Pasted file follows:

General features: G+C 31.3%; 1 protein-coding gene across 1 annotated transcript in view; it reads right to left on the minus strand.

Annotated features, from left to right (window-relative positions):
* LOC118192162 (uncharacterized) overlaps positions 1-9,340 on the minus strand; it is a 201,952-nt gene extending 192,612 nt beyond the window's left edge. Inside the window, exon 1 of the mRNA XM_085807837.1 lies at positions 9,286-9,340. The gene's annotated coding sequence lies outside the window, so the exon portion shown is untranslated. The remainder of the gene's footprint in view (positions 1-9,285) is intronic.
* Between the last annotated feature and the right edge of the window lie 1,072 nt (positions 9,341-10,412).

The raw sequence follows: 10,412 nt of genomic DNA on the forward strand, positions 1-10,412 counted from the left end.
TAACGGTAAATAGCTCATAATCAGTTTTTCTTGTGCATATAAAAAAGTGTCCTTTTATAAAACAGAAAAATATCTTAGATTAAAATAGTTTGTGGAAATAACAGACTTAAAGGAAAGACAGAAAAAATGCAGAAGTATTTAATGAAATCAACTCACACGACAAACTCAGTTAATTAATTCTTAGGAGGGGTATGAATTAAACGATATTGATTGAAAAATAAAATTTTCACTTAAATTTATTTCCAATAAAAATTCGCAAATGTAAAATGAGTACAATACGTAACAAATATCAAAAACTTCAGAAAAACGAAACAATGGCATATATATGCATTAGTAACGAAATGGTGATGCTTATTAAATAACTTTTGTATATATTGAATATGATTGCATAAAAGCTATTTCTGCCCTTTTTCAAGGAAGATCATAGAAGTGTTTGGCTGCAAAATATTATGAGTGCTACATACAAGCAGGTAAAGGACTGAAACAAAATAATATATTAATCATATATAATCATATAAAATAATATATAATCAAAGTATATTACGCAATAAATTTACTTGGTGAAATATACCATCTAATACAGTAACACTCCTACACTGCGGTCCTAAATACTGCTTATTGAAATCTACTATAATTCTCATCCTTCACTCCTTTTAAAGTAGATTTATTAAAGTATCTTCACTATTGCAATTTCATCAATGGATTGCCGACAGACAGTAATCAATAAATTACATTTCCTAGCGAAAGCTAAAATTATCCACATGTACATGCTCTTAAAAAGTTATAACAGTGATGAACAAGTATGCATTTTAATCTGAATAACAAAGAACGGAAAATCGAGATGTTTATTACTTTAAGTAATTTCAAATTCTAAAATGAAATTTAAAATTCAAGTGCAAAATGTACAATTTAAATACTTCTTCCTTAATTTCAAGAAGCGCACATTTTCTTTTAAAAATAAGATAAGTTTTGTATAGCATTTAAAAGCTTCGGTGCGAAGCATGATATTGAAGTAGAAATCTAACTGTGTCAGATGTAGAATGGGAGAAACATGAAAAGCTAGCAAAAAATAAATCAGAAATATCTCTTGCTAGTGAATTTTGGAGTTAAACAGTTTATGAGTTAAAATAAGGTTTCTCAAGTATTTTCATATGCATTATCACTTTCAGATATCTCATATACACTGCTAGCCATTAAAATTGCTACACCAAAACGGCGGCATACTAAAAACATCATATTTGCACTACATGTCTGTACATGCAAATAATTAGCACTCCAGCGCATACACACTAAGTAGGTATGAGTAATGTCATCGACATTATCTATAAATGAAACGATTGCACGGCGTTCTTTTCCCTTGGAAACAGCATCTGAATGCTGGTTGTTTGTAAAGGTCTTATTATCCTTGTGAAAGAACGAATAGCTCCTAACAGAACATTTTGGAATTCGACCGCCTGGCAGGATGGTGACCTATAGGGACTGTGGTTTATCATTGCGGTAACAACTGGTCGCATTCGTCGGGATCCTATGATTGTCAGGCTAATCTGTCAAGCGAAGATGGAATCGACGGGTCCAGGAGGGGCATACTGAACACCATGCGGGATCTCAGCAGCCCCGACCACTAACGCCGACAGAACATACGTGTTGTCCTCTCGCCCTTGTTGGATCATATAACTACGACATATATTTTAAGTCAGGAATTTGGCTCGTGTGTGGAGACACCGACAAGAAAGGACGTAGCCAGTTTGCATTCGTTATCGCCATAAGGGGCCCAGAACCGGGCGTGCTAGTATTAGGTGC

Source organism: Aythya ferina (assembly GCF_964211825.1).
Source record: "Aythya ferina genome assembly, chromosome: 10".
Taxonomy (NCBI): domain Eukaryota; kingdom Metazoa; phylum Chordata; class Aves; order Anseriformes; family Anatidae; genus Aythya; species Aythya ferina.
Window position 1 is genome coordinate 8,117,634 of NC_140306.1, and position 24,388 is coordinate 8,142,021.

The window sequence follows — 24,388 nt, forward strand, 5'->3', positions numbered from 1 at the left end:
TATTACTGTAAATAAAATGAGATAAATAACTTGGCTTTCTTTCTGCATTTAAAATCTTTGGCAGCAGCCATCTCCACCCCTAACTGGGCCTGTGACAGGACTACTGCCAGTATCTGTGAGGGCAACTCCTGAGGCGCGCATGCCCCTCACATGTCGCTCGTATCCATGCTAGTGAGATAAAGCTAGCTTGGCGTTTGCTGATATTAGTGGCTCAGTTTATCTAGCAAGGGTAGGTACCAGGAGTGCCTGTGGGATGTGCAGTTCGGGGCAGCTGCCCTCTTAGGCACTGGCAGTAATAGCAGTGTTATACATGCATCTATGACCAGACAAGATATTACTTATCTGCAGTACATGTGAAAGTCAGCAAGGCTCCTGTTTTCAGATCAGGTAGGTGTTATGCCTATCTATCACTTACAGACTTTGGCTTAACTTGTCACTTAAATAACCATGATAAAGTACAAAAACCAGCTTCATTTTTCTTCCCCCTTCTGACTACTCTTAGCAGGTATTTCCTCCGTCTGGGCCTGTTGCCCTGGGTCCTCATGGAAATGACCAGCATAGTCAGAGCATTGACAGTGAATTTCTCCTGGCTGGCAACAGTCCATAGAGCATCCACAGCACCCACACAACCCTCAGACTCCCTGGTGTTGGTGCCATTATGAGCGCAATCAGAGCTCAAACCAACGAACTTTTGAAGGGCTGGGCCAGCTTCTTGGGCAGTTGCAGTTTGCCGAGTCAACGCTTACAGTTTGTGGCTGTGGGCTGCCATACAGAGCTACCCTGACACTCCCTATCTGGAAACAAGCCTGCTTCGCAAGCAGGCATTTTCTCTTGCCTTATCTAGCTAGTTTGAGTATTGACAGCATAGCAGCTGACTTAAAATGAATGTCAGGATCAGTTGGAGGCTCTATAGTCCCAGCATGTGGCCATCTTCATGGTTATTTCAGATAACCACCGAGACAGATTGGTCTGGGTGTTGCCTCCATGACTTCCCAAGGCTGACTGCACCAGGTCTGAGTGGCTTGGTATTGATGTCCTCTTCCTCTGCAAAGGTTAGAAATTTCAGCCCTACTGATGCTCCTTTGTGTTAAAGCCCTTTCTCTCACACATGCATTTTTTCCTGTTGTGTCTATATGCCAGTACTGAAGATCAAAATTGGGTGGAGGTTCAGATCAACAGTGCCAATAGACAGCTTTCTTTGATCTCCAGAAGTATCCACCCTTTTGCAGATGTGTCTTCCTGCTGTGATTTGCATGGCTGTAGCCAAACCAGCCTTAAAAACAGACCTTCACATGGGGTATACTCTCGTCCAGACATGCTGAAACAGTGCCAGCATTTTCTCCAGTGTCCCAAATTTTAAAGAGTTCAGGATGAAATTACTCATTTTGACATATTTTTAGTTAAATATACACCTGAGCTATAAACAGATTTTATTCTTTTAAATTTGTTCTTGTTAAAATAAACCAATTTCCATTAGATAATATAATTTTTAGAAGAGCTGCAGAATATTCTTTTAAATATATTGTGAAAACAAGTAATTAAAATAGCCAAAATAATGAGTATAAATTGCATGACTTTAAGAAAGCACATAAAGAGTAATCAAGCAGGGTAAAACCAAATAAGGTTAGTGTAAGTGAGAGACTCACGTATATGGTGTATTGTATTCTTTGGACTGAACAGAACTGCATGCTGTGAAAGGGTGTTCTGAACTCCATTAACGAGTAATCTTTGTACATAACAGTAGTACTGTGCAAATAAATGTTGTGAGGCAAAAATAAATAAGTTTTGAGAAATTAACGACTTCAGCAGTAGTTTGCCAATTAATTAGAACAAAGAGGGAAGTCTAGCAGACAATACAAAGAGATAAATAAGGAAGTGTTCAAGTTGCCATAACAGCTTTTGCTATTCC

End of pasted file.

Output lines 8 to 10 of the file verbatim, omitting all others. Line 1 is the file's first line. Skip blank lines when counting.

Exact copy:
Source record: "Aythya ferina genome assembly, chromosome: 10".
Taxonomy (NCBI): domain Eukaryota; kingdom Metazoa; phylum Chordata; class Aves; order Anseriformes; family Anatidae; genus Aythya; species Aythya ferina.
Window position 1 is genome coordinate 8,117,634 of NC_140306.1, and position 24,388 is coordinate 8,142,021.